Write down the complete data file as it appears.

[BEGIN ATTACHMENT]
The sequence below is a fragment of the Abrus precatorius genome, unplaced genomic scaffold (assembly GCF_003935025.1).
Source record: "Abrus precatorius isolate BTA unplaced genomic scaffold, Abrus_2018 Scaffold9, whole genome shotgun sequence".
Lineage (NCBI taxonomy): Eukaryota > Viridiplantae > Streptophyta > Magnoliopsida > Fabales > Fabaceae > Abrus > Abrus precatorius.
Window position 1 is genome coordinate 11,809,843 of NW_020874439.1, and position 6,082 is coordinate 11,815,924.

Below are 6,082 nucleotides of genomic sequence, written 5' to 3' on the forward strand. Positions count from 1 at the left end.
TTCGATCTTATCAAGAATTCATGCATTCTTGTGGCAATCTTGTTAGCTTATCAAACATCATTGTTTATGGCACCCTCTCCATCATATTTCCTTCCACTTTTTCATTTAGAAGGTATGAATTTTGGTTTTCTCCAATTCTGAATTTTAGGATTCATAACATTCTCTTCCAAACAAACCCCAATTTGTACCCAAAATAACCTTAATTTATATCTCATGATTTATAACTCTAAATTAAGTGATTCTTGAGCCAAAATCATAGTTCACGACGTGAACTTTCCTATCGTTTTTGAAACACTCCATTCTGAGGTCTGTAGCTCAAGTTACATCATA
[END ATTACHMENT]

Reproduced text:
The sequence below is a fragment of the Abrus precatorius genome, unplaced genomic scaffold (assembly GCF_003935025.1).
Source record: "Abrus precatorius isolate BTA unplaced genomic scaffold, Abrus_2018 Scaffold9, whole genome shotgun sequence".
Lineage (NCBI taxonomy): Eukaryota > Viridiplantae > Streptophyta > Magnoliopsida > Fabales > Fabaceae > Abrus > Abrus precatorius.
Window position 1 is genome coordinate 11,809,843 of NW_020874439.1, and position 6,082 is coordinate 11,815,924.

Below are 6,082 nucleotides of genomic sequence, written 5' to 3' on the forward strand. Positions count from 1 at the left end.
TTCGATCTTATCAAGAATTCATGCATTCTTGTGGCAATCTTGTTAGCTTATCAAACATCATTGTTTATGGCACCCTCTCCATCATATTTCCTTCCACTTTTTCATTTAGAAGGTATGAATTTTGGTTTTCTCCAATTCTGAATTTTAGGATTCATAACATTCTCTTCCAAACAAACCCCAATTTGTACCCAAAATAACCTTAATTTATATCTCATGATTTATAACTCTAAATTAAGTGATTCTTGAGCCAAAATCATAGTTCACGACGTGAACTTTCCTATCGTTTTTGAAACACTCCATTCTGAGGTCTGTAGCTCAAGTTACATCATA